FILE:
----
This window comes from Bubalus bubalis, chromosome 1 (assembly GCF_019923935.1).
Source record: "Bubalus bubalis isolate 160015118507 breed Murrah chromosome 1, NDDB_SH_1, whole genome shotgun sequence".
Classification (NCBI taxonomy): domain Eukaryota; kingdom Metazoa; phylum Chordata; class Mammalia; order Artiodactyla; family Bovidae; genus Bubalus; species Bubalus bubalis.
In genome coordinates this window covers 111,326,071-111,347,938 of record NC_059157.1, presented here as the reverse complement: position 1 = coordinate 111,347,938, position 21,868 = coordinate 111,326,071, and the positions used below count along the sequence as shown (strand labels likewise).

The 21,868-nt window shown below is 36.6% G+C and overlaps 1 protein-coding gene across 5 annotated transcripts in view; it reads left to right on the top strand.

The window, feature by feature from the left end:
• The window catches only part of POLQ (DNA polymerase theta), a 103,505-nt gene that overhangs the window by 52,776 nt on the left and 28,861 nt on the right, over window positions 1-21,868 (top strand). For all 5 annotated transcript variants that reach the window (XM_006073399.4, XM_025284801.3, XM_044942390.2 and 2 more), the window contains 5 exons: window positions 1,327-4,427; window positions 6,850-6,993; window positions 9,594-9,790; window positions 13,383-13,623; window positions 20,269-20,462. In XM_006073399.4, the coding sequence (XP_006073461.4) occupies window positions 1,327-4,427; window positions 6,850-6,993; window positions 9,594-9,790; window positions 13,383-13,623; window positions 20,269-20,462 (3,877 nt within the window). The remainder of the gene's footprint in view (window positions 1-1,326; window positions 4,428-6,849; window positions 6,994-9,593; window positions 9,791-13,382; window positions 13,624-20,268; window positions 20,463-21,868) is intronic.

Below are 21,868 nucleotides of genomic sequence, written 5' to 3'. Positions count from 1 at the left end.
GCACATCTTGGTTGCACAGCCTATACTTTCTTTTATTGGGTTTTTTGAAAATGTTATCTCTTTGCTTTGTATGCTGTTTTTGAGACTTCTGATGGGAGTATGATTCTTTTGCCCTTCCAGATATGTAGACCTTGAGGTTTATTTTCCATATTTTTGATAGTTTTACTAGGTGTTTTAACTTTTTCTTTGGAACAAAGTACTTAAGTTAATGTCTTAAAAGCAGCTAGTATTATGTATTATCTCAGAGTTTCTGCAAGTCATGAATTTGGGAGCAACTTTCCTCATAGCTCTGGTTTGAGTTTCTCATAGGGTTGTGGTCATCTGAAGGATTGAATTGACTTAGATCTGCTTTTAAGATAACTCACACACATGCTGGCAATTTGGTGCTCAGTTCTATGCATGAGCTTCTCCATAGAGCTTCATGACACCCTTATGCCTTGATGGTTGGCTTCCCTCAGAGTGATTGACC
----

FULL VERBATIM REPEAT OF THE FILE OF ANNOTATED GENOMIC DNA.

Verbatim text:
This window comes from Bubalus bubalis, chromosome 1 (assembly GCF_019923935.1).
Source record: "Bubalus bubalis isolate 160015118507 breed Murrah chromosome 1, NDDB_SH_1, whole genome shotgun sequence".
Classification (NCBI taxonomy): domain Eukaryota; kingdom Metazoa; phylum Chordata; class Mammalia; order Artiodactyla; family Bovidae; genus Bubalus; species Bubalus bubalis.
In genome coordinates this window covers 111,326,071-111,347,938 of record NC_059157.1, presented here as the reverse complement: position 1 = coordinate 111,347,938, position 21,868 = coordinate 111,326,071, and the positions used below count along the sequence as shown (strand labels likewise).

The 21,868-nt window shown below is 36.6% G+C and overlaps 1 protein-coding gene across 5 annotated transcripts in view; it reads left to right on the top strand.

The window, feature by feature from the left end:
• The window catches only part of POLQ (DNA polymerase theta), a 103,505-nt gene that overhangs the window by 52,776 nt on the left and 28,861 nt on the right, over window positions 1-21,868 (top strand). For all 5 annotated transcript variants that reach the window (XM_006073399.4, XM_025284801.3, XM_044942390.2 and 2 more), the window contains 5 exons: window positions 1,327-4,427; window positions 6,850-6,993; window positions 9,594-9,790; window positions 13,383-13,623; window positions 20,269-20,462. In XM_006073399.4, the coding sequence (XP_006073461.4) occupies window positions 1,327-4,427; window positions 6,850-6,993; window positions 9,594-9,790; window positions 13,383-13,623; window positions 20,269-20,462 (3,877 nt within the window). The remainder of the gene's footprint in view (window positions 1-1,326; window positions 4,428-6,849; window positions 6,994-9,593; window positions 9,791-13,382; window positions 13,624-20,268; window positions 20,463-21,868) is intronic.

Below are 21,868 nucleotides of genomic sequence, written 5' to 3'. Positions count from 1 at the left end.
GCACATCTTGGTTGCACAGCCTATACTTTCTTTTATTGGGTTTTTTGAAAATGTTATCTCTTTGCTTTGTATGCTGTTTTTGAGACTTCTGATGGGAGTATGATTCTTTTGCCCTTCCAGATATGTAGACCTTGAGGTTTATTTTCCATATTTTTGATAGTTTTACTAGGTGTTTTAACTTTTTCTTTGGAACAAAGTACTTAAGTTAATGTCTTAAAAGCAGCTAGTATTATGTATTATCTCAGAGTTTCTGCAAGTCATGAATTTGGGAGCAACTTTCCTCATAGCTCTGGTTTGAGTTTCTCATAGGGTTGTGGTCATCTGAAGGATTGAATTGACTTAGATCTGCTTTTAAGATAACTCACACACATGCTGGCAATTTGGTGCTCAGTTCTATGCATGAGCTTCTCCATAGAGCTTCATGACACCCTTATGCCTTGATGGTTGGCTTCCCTCAGAGTGATTGACC